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Friday, August 22, 2008

McCain's POW Crutch

Did you know John McCain was a POW during the Vietnam war? It's probably not widely known, since he never talks about it, preferring instead to keep his POW light under a bushel. In fact, you can't even ask him about his POW status or he gets irritated. When Gen. Wesley Clark brought up the fact that being shot down over Vietnam doesn't automatically qualify you for the presidency, McCain was annoyed.

ABC News gives us this glimpse from an appearance on Face the Nation:

"I think it’s up to Sen. Obama now not only to repudiate [Clark] but to cut him loose," McCain said.

McCain became visibly angry when I asked him to explain how his Vietnam experience prepared him for the Presidency.

"Please," he said, recoiling back in his seat in distaste at the very question.


See? He doesn't like to talk about it, which is probably why you didn't know he was a POW.



Of course, there was his first general election ad -- which was about the fact that John McCain was a POW. Before that, there was an ad attacking Hillary Clinton for supporting a Woodstock concert museum. "I’m sure it was a cultural and pharmaceutical event," McCain says in the ad. "I was tied up at the time."

Then there was "Love," an ad where McCain oddly runs against hippies who partied while he was "Shot down. Bayoneted. Tortured." And "Safe," where he talks about how much he hates war -- see, he was "shot down over Vietnam and spent five years as a POW." Or "Service," an ad that tells us that McCain is principled because he went to Annapolis and a "calamity of fate delivered him to North Vietnam."

But other than that McCain doesn't make a big deal out of being a POW, right? I mean, that'd be using his experience as a political crutch, as training wheels to keep his campaign from tipping over into the rosebushes. He wouldn't do that, would he? All them terr'ists and Iranians and Vladimir Putins wouldn't care much whether or not he was a POW, so it's a good thing he doesn't use it to get out of political jams. McCain doesn't need that, he's got all that experience and stuff.

OK, so maybe he plays the POW card occasionally -- and, by "occasionally," I mean constantly. Even when it doesn't make any damned sense.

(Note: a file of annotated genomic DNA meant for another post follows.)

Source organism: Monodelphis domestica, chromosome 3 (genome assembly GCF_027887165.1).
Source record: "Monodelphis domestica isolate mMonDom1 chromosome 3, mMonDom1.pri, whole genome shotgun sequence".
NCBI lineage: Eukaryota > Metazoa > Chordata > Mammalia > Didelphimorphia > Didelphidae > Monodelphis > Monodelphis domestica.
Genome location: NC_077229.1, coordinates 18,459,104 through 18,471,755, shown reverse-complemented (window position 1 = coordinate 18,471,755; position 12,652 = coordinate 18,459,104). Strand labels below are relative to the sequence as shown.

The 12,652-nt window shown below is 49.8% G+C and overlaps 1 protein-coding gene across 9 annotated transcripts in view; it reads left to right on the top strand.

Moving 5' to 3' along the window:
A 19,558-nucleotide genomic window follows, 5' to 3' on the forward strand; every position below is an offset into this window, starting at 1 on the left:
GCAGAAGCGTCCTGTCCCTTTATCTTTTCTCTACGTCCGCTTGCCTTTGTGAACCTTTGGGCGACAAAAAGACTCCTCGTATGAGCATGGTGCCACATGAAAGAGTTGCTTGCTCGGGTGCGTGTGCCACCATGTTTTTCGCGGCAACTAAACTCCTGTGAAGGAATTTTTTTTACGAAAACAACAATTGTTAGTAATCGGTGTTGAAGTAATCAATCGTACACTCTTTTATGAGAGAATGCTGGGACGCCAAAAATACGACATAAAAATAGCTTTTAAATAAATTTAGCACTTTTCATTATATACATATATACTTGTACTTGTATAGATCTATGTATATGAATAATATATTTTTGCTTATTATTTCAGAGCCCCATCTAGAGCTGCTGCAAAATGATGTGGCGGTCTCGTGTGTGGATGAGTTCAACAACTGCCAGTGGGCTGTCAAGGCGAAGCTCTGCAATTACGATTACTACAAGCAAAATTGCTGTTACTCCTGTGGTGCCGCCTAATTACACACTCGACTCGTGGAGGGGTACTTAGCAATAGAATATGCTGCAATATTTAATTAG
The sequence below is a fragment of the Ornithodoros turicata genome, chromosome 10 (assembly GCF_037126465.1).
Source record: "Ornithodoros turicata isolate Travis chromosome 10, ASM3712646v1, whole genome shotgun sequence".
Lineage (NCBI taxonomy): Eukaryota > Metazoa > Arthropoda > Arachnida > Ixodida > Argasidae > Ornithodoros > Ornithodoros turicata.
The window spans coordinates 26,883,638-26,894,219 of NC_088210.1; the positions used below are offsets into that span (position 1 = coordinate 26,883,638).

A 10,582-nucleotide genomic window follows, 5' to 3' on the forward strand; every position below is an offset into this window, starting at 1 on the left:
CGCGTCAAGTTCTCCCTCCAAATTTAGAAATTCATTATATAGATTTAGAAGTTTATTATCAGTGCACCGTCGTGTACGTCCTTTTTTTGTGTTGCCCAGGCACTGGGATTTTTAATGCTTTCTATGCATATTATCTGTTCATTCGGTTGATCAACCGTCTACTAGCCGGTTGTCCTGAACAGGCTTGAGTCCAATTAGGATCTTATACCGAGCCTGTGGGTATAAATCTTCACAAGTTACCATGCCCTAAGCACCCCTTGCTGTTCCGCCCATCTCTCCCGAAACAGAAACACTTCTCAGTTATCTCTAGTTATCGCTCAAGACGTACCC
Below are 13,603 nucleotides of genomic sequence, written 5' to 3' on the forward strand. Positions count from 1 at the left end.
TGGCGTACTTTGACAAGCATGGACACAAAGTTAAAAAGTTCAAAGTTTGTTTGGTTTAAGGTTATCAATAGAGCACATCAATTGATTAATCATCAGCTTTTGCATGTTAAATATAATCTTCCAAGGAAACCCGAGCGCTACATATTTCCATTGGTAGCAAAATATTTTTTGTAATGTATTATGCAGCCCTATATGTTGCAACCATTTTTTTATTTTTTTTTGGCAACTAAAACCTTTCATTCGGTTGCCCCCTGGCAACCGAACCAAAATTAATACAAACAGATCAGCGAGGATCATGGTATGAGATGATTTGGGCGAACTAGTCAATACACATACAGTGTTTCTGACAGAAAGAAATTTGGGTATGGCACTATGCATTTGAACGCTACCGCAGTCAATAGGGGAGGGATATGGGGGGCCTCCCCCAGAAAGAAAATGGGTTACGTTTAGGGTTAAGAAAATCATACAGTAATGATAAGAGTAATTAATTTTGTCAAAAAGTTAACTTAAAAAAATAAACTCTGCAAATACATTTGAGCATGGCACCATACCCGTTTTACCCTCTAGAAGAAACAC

Huffington Post:

Facing a Democratic Party positively giddy over his recent admission that he didn't know how many houses he owned, John McCain quickly returned to a political trump card: his POW experience.

Speaking to the Washington Post, aide Brian Rogers, in full damage-control mode, acknowledged that his boss had "some investment properties and stuff," but added: "This is a guy who lived in one house for five and a half years -- in prison."


And this has what to do with anything? That's nothing even close to a rebuttal -- that's a dodge. Team McCain also played the POW card when he was busted for cheating at Rick Warren's Saddleback forum. "The insinuation from the Obama campaign that John McCain, a former prisoner of war, cheated is outrageous," the McCain campaign responded.

What?

Sometimes, McCain's use of the POW card is about the worst argument possible, Taking flack for his position on health care reform from Elizabeth Edwards, Team McCain pointed out that their candidate knew what it was like to get bad care "from another government." In other words, if it's better than what a freakin' POW got from the Viet Cong, your health care is fine -- now quit whining. Talk about setting the bar low.

The reason this is happening is the same reason why GOP campaigns have taken the low road in recent decades -- their arguments suck. They can't possibly win on the issues, so the campaign isn't about the issues. It's about the fact that John Kerry windsurfs, that Barack Obama eats arugula, that Bill Clinton was "too slick," that Michael Dukakis looked stupid in a tank. It's "who would you rather have a beer with?"